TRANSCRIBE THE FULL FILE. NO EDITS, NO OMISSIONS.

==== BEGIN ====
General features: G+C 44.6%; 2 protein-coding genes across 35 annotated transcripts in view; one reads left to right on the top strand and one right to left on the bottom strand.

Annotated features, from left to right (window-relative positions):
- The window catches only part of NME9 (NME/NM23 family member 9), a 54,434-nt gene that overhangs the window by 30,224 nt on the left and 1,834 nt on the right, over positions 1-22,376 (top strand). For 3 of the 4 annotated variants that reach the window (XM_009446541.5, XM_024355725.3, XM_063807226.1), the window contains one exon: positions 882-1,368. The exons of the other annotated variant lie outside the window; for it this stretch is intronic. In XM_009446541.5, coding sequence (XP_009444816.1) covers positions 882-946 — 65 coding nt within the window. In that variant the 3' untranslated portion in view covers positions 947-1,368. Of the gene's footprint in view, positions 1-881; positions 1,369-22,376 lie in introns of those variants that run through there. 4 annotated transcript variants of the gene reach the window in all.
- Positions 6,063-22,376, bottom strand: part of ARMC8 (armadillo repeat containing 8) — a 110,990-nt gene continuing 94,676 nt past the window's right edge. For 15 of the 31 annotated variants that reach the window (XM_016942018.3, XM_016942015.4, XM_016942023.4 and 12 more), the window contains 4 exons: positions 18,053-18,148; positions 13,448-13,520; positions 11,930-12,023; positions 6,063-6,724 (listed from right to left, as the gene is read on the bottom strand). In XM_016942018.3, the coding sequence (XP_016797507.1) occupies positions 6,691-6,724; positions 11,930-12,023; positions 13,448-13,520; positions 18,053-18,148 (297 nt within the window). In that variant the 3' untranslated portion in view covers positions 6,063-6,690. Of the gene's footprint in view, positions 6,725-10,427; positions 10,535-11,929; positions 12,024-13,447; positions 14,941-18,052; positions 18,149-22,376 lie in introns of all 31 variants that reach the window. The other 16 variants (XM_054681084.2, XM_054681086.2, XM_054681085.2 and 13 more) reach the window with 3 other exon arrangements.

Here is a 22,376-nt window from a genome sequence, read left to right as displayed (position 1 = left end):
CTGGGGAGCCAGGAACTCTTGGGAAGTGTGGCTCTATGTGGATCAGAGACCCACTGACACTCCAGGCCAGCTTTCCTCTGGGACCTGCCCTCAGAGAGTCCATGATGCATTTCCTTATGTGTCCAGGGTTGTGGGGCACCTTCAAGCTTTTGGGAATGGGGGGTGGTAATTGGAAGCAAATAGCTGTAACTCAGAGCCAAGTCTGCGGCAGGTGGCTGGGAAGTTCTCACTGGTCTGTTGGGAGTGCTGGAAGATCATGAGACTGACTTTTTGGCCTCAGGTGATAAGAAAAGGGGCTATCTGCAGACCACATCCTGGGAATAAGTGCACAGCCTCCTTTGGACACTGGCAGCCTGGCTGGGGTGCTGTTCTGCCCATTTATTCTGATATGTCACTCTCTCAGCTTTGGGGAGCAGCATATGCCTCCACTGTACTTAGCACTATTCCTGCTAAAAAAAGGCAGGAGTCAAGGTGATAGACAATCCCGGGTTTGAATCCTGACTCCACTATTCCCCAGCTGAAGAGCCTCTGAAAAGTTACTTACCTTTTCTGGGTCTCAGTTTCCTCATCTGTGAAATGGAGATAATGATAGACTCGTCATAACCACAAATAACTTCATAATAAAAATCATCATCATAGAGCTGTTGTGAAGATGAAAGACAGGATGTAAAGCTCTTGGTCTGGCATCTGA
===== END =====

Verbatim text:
General features: G+C 44.6%; 2 protein-coding genes across 35 annotated transcripts in view; one reads left to right on the top strand and one right to left on the bottom strand.

Annotated features, from left to right (window-relative positions):
- The window catches only part of NME9 (NME/NM23 family member 9), a 54,434-nt gene that overhangs the window by 30,224 nt on the left and 1,834 nt on the right, over positions 1-22,376 (top strand). For 3 of the 4 annotated variants that reach the window (XM_009446541.5, XM_024355725.3, XM_063807226.1), the window contains one exon: positions 882-1,368. The exons of the other annotated variant lie outside the window; for it this stretch is intronic. In XM_009446541.5, coding sequence (XP_009444816.1) covers positions 882-946 — 65 coding nt within the window. In that variant the 3' untranslated portion in view covers positions 947-1,368. Of the gene's footprint in view, positions 1-881; positions 1,369-22,376 lie in introns of those variants that run through there. 4 annotated transcript variants of the gene reach the window in all.
- Positions 6,063-22,376, bottom strand: part of ARMC8 (armadillo repeat containing 8) — a 110,990-nt gene continuing 94,676 nt past the window's right edge. For 15 of the 31 annotated variants that reach the window (XM_016942018.3, XM_016942015.4, XM_016942023.4 and 12 more), the window contains 4 exons: positions 18,053-18,148; positions 13,448-13,520; positions 11,930-12,023; positions 6,063-6,724 (listed from right to left, as the gene is read on the bottom strand). In XM_016942018.3, the coding sequence (XP_016797507.1) occupies positions 6,691-6,724; positions 11,930-12,023; positions 13,448-13,520; positions 18,053-18,148 (297 nt within the window). In that variant the 3' untranslated portion in view covers positions 6,063-6,690. Of the gene's footprint in view, positions 6,725-10,427; positions 10,535-11,929; positions 12,024-13,447; positions 14,941-18,052; positions 18,149-22,376 lie in introns of all 31 variants that reach the window. The other 16 variants (XM_054681084.2, XM_054681086.2, XM_054681085.2 and 13 more) reach the window with 3 other exon arrangements.

Here is a 22,376-nt window from a genome sequence, read left to right as displayed (position 1 = left end):
CTGGGGAGCCAGGAACTCTTGGGAAGTGTGGCTCTATGTGGATCAGAGACCCACTGACACTCCAGGCCAGCTTTCCTCTGGGACCTGCCCTCAGAGAGTCCATGATGCATTTCCTTATGTGTCCAGGGTTGTGGGGCACCTTCAAGCTTTTGGGAATGGGGGGTGGTAATTGGAAGCAAATAGCTGTAACTCAGAGCCAAGTCTGCGGCAGGTGGCTGGGAAGTTCTCACTGGTCTGTTGGGAGTGCTGGAAGATCATGAGACTGACTTTTTGGCCTCAGGTGATAAGAAAAGGGGCTATCTGCAGACCACATCCTGGGAATAAGTGCACAGCCTCCTTTGGACACTGGCAGCCTGGCTGGGGTGCTGTTCTGCCCATTTATTCTGATATGTCACTCTCTCAGCTTTGGGGAGCAGCATATGCCTCCACTGTACTTAGCACTATTCCTGCTAAAAAAAGGCAGGAGTCAAGGTGATAGACAATCCCGGGTTTGAATCCTGACTCCACTATTCCCCAGCTGAAGAGCCTCTGAAAAGTTACTTACCTTTTCTGGGTCTCAGTTTCCTCATCTGTGAAATGGAGATAATGATAGACTCGTCATAACCACAAATAACTTCATAATAAAAATCATCATCATAGAGCTGTTGTGAAGATGAAAGACAGGATGTAAAGCTCTTGGTCTGGCATCTGA